As we approach Nuuk airport, I stare at land-fast ice in the fjords we fly over. “Land-fast” means that this ice is bound to the coastline, and doesn’t move like open-water pack ice. As part of our course, we will be conducting fieldwork on land-fast ice in Nuuk ‘s Old Harbour. The ice is fascinating, but I am traveling to study the snow. I’m already full of questions for John. How is the snow typically distributed on sea ice? How is it studied in the field? What are its thermal and optical properties?
Once on the ground in Nuuk, I unpack at GINR’s accommodations before exploring with Jill. With a bus service that runs throughout the day, a large cultural centre and museum, and even a shopping mall, I’m amazed at how busy the city is. Later, we learn that a hydroelectric dam provides most of Nuuk’s energy, that the city has a swimming pool warmed by heat from a municipal waste incinerator, and that it has its own brewery. I can’t help but think that there’s something for every geographer here…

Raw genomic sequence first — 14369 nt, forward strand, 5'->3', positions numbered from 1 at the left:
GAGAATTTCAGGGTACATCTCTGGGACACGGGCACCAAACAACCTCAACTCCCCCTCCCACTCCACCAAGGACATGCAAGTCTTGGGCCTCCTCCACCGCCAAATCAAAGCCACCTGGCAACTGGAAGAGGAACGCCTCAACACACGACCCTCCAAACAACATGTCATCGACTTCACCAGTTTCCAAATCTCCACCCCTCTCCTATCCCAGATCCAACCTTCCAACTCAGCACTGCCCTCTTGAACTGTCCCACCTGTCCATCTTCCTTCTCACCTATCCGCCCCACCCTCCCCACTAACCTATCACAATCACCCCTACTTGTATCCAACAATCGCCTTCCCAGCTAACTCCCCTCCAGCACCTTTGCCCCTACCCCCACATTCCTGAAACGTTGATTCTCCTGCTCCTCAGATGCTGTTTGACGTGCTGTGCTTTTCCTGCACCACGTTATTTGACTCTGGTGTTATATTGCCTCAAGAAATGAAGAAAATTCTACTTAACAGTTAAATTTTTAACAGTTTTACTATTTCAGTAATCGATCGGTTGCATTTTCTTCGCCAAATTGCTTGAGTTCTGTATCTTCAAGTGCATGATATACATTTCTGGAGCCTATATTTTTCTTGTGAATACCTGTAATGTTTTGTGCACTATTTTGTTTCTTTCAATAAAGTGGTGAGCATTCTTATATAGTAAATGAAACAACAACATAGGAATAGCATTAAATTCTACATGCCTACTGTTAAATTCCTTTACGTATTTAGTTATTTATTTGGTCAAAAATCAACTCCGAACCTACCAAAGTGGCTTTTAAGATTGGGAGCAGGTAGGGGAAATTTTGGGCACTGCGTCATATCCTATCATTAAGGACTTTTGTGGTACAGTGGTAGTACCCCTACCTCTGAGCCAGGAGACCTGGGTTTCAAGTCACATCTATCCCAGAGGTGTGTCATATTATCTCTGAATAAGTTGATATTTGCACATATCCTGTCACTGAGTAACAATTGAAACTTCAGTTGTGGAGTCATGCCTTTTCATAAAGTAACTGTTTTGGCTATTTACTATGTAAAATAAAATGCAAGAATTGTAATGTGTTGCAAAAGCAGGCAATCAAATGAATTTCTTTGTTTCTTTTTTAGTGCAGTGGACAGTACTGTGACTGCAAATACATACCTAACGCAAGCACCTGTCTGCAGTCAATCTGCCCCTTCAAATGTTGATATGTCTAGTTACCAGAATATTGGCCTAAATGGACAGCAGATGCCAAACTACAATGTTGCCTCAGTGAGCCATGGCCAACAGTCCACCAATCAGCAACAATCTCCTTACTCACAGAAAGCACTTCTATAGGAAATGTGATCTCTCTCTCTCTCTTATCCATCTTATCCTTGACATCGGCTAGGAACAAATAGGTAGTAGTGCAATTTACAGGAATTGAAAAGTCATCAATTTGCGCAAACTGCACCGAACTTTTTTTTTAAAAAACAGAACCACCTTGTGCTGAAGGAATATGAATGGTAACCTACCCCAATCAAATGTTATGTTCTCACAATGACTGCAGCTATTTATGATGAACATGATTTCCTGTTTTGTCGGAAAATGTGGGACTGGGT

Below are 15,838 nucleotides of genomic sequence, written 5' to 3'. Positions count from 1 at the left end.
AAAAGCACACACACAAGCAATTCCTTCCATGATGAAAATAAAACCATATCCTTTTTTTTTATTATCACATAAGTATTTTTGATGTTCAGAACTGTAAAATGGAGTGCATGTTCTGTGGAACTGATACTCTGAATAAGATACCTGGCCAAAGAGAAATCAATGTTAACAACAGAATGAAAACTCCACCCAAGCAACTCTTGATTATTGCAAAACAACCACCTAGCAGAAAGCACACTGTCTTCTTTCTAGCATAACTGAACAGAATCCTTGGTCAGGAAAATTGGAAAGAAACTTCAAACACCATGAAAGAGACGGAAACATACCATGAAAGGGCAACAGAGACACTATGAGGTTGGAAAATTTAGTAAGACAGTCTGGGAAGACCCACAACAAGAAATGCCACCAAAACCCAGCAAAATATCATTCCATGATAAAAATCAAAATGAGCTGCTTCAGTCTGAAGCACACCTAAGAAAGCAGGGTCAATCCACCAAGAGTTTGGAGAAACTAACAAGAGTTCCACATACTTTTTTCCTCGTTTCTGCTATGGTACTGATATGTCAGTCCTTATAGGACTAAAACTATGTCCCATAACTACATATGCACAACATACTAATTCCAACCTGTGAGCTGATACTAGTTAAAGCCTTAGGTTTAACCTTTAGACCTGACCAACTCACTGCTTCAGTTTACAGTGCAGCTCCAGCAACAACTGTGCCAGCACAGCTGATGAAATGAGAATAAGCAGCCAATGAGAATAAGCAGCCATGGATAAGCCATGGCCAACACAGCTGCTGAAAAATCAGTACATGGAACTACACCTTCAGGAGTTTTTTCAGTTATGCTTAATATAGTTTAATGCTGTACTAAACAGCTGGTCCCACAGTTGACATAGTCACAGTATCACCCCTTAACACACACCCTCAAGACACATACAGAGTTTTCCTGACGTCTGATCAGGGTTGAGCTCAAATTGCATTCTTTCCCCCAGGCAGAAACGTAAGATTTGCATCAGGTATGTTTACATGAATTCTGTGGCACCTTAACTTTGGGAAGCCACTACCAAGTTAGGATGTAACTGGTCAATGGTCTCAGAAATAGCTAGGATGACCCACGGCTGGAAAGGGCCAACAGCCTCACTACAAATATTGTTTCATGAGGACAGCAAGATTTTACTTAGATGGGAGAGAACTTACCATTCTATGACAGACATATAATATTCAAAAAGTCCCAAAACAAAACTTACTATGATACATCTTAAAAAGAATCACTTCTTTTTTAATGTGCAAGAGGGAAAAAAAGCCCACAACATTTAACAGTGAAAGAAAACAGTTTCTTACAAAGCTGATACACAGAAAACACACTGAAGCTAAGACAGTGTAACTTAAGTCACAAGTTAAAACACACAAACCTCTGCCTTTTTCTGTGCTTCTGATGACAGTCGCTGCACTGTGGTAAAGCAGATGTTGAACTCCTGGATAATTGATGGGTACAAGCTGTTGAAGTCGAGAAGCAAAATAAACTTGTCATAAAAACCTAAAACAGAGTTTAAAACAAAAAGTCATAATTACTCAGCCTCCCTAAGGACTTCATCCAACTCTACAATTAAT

The course begins the next day at the Greenland Institute of Natural Resources (GINR), which has rented their accommodations out to us for the week. Living with a group of international graduate students with similar research interests is both fun and intimidating. Experience levels range – some, like Jill, have seasons of Arctic fieldwork under their belts. Others, like Maxim Lamare, have been studying the properties of sea ice in laboratory settings for years, but have never actually stood on ice on the ocean. But as several languages spin around the dining table, it becomes clear that the common theme is enthusiasm. We’re very lucky to be here.